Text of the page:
From the Evening Herald, 5 March 1925:
“A Chara – may one hope, from two lines in your most interesting article on the Four Courts, that Gandon’s original plan for the portico may at long last be executed and the renewed pile be adorned by the grand and noble entrance he designed.
‘The question of the Central Hall and its surroundings is under consideration.’
Your article appropriately appeared on the 3rd of March – the very date on which the foundation stone of the Four Courts was laid in 1786. An extraordinary incident marred the occasion. The Lord Chancellor and the chief judges had only retired from the ceremony when, in Gandon’s words, ‘a gentleman of considerable fortune and influence, a Privy Counsellor and a member of the Irish parliament. stopped his travelling carriage to inquire the cause of the enclosures being made on the quay. Being informed that the ceremony of laying the first stone of the new Courts of Law was the cause, this gentleman left his carriage and addressed me in a manner not very courteous ‘What is all this going on here? Who ordered the quay to be enclosed? Etc etc.’
Gandon explained, saying all the authorities had sanctioned what had been done; had seen, examined, and approved the designs, and had just taken part in the laying of the first tone. This precious bully then ‘immediately left the ground, observing that if the building proceeded, it should be pulled down!’
Gandon continues: ‘Knowing the gentleman’s influence, and thinking to prevent clamour, I was induced… to set back the portico originally designed to cover the footway. This I considered a great sacrifice of the beauty of the front; but even this sacrifice of my design was not sufficient, for as the gentleman had not been consulted about the building, he disapproved of the designs, which he condemned in every particular…’
Looked at from the quay on which it stands, the long almost unbroken flatness of the front strikes the eye forcibly from its want of beauty of proportion. Looked at the from the opposite quay, the splendid relief which would have been given to the front and the great additional beauty to the whole block had Gandon’s design been carried into effect are obvious at a glance. The dome, the drum of which is so vast, would appear to have much less preponderating weight were the portico to advance, as designed by Gandon, well in front of the rest of the building. The adjoining arcades would, prospectively, retire, by reason of the projection of the portico, with most graceful effect, from the lightness of their construction; and in the rejuvenated Four Courts the capital would at last have in all the glory of its original conception what the great block was first intended to do.
3 Mountjoy Square”
Gandon’s Four Courts had recently been destroyed in the Civil War of 1922 and their reconstruction was in contemplation at the date of the above letter. An article in the Dublin Evening Telegraph of the previous September had likewise suggested that the reconstructed building might be improved to embrace the entire footpath – as was the case with one of Gandon’s other buildings, the former Parliament Building in College Green.
Its alleged over-projection was not the only element of the six-columned Corinthian portico which had to be varied. The Freeman’s Journal of 15 September 1808 notes a recent lowering of the pavement at the entrance and under the portico to ‘obviate the inconvenience or injury resulting from wet weather, and especially a species of nuisance justly censured… a saline and ungracious practice professionally justified on the principal that ‘necessity has no law.’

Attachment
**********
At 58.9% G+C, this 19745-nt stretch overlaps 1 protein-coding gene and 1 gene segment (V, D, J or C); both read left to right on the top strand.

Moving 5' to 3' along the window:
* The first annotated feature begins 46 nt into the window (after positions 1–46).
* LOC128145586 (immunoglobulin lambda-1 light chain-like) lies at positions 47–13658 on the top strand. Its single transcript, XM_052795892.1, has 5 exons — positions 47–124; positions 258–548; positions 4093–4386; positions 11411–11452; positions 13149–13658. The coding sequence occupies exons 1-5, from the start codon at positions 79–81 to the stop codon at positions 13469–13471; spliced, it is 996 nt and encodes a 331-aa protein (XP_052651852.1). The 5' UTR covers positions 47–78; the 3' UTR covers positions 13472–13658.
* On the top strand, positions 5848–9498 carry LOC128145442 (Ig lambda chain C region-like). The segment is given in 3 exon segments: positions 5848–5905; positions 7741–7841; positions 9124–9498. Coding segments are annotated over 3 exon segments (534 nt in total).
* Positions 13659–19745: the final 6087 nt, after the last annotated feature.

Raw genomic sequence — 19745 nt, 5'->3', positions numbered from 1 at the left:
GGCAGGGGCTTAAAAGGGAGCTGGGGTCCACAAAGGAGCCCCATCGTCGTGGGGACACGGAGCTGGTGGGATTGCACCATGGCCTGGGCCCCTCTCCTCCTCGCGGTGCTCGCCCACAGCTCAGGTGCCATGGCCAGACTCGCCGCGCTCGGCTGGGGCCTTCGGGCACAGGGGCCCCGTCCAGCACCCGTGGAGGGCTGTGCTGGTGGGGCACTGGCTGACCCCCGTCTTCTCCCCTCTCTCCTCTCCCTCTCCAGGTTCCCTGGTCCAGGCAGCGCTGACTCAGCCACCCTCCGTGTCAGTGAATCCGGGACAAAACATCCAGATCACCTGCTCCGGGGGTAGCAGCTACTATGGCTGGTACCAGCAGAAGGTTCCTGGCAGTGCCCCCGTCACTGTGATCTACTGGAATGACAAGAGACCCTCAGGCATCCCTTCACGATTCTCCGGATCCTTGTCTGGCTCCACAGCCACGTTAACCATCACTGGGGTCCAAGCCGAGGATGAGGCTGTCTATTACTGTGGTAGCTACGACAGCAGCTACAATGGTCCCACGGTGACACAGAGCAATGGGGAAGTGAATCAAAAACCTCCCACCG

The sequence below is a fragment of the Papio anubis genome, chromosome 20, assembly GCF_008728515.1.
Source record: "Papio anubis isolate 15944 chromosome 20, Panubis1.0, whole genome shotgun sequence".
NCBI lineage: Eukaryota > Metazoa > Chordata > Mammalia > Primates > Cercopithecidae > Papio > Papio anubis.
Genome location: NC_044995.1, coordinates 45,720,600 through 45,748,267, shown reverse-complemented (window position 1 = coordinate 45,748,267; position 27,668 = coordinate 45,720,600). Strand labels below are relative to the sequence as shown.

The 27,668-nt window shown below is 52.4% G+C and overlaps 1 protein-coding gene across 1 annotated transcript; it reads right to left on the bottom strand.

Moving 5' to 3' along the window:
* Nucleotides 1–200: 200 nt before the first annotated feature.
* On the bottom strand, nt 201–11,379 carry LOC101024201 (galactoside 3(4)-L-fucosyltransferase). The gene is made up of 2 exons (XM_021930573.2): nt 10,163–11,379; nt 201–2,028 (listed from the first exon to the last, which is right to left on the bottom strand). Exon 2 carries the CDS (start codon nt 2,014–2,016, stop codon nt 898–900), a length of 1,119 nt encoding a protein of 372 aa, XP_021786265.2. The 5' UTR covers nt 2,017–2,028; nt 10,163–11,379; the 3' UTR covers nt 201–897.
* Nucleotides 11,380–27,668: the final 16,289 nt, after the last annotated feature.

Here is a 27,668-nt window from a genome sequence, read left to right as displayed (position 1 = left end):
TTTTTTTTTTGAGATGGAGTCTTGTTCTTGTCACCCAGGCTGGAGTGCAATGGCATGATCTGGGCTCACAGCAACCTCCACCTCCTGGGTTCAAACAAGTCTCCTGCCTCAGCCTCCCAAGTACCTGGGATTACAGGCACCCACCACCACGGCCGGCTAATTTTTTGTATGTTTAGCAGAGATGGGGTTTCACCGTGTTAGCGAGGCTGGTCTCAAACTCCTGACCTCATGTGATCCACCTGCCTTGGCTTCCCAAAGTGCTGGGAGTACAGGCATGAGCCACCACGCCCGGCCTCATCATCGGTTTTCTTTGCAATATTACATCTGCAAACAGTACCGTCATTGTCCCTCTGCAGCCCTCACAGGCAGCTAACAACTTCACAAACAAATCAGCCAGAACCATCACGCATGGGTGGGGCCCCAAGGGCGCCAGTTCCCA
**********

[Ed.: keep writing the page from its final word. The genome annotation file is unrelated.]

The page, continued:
Possibly a delicate allusion to the vexed question of public urination? If so, the following letter from ‘JF’ in Saunders’s Newsletter of 1819 suggests that the above works may have been less than successful in achieving their objective:
May I, through your valuable Paper, put a question viz Why the principal entrance into the Great Hall of that beautiful edifice, the Four Courts, is so shamefully neglected and abused? It has become the receptable of the greatest filth, to the shame of the person whose province sit to see and keep it otherwise… should the external of the building be without the necessary servants for its preservation, this statement may meet the eyes of the Judges and give employment to some industrious and starving family. The Watchman stationed near the spot could prevent nightly abuses and the daily attendance of a decent man would entirely do away the abuse contained of.”
Clearly something must have been done since there were no more complaints about the condition of the portico – at least until the occupation of the Four Courts during the 1916 Rising, when its pillars were damaged by bullets – possibly misfires intended for the statue of Moses on the pediment, which myopic British soldiers were convinced was a sniper.
Irish Free State soldiers knew better during the Battle of the Four Courts in 1922, when Moses survived without a scratch, though his companion statues of Mercy, Authority and Wisdom were described afterwards as ‘grimy and careworn’ and Justice had lost her face from ear to chin. The portico, in fact, was one of the few portions of the Four Courts to survive the bombardment, its pillars and pediment, gashed and torn by shell-fire, still in place gamely supporting the skeleton of the collapsed dome.
Perhaps the survival of the portico in outline form operated as a disincentive to follow Mr Cole’s suggestion of extending it – its projection over the pavement after the reconstruction being the same as previously.
Did the Irish Free State miss an opportunity to improve this beautiful building? Or has it always been simply perfect as it is? Have a look above at the images side-by-side of the portico as it currently subsists, and its companion portico in College Green, reflecting Gandon’s original plan, and decide!